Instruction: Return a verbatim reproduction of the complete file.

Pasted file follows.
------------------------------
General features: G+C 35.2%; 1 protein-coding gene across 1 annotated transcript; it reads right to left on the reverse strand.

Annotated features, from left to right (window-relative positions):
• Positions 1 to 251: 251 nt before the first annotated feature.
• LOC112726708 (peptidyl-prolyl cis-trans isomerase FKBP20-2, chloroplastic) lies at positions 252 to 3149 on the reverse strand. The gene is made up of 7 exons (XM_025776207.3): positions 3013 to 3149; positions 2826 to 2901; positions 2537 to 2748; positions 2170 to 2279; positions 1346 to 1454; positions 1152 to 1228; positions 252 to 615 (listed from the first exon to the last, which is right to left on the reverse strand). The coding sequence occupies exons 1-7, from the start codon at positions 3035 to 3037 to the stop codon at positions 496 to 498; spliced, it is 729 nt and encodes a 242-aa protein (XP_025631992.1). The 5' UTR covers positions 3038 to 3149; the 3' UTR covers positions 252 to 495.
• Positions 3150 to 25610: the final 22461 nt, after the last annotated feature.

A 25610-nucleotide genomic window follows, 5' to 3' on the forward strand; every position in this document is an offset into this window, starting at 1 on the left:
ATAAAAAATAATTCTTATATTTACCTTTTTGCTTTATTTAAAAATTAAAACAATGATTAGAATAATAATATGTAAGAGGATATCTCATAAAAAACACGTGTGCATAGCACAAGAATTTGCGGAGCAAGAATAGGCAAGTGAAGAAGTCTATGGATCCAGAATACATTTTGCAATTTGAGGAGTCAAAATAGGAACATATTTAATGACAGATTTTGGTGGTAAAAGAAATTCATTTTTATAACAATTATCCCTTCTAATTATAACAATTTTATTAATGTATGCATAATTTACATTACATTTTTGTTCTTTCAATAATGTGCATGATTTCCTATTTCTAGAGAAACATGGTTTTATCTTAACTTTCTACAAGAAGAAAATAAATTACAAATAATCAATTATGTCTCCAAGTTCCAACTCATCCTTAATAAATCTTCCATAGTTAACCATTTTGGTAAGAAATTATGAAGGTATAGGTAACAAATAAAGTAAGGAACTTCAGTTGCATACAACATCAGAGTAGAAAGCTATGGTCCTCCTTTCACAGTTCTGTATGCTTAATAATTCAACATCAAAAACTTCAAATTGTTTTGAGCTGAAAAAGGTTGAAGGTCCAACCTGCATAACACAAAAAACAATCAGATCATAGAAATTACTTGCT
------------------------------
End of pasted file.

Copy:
General features: G+C 35.2%; 1 protein-coding gene across 1 annotated transcript; it reads right to left on the reverse strand.

Annotated features, from left to right (window-relative positions):
• Positions 1 to 251: 251 nt before the first annotated feature.
• LOC112726708 (peptidyl-prolyl cis-trans isomerase FKBP20-2, chloroplastic) lies at positions 252 to 3149 on the reverse strand. The gene is made up of 7 exons (XM_025776207.3): positions 3013 to 3149; positions 2826 to 2901; positions 2537 to 2748; positions 2170 to 2279; positions 1346 to 1454; positions 1152 to 1228; positions 252 to 615 (listed from the first exon to the last, which is right to left on the reverse strand). The coding sequence occupies exons 1-7, from the start codon at positions 3035 to 3037 to the stop codon at positions 496 to 498; spliced, it is 729 nt and encodes a 242-aa protein (XP_025631992.1). The 5' UTR covers positions 3038 to 3149; the 3' UTR covers positions 252 to 495.
• Positions 3150 to 25610: the final 22461 nt, after the last annotated feature.

A 25610-nucleotide genomic window follows, 5' to 3' on the forward strand; every position in this document is an offset into this window, starting at 1 on the left:
ATAAAAAATAATTCTTATATTTACCTTTTTGCTTTATTTAAAAATTAAAACAATGATTAGAATAATAATATGTAAGAGGATATCTCATAAAAAACACGTGTGCATAGCACAAGAATTTGCGGAGCAAGAATAGGCAAGTGAAGAAGTCTATGGATCCAGAATACATTTTGCAATTTGAGGAGTCAAAATAGGAACATATTTAATGACAGATTTTGGTGGTAAAAGAAATTCATTTTTATAACAATTATCCCTTCTAATTATAACAATTTTATTAATGTATGCATAATTTACATTACATTTTTGTTCTTTCAATAATGTGCATGATTTCCTATTTCTAGAGAAACATGGTTTTATCTTAACTTTCTACAAGAAGAAAATAAATTACAAATAATCAATTATGTCTCCAAGTTCCAACTCATCCTTAATAAATCTTCCATAGTTAACCATTTTGGTAAGAAATTATGAAGGTATAGGTAACAAATAAAGTAAGGAACTTCAGTTGCATACAACATCAGAGTAGAAAGCTATGGTCCTCCTTTCACAGTTCTGTATGCTTAATAATTCAACATCAAAAACTTCAAATTGTTTTGAGCTGAAAAAGGTTGAAGGTCCAACCTGCATAACACAAAAAACAATCAGATCATAGAAATTACTTGCT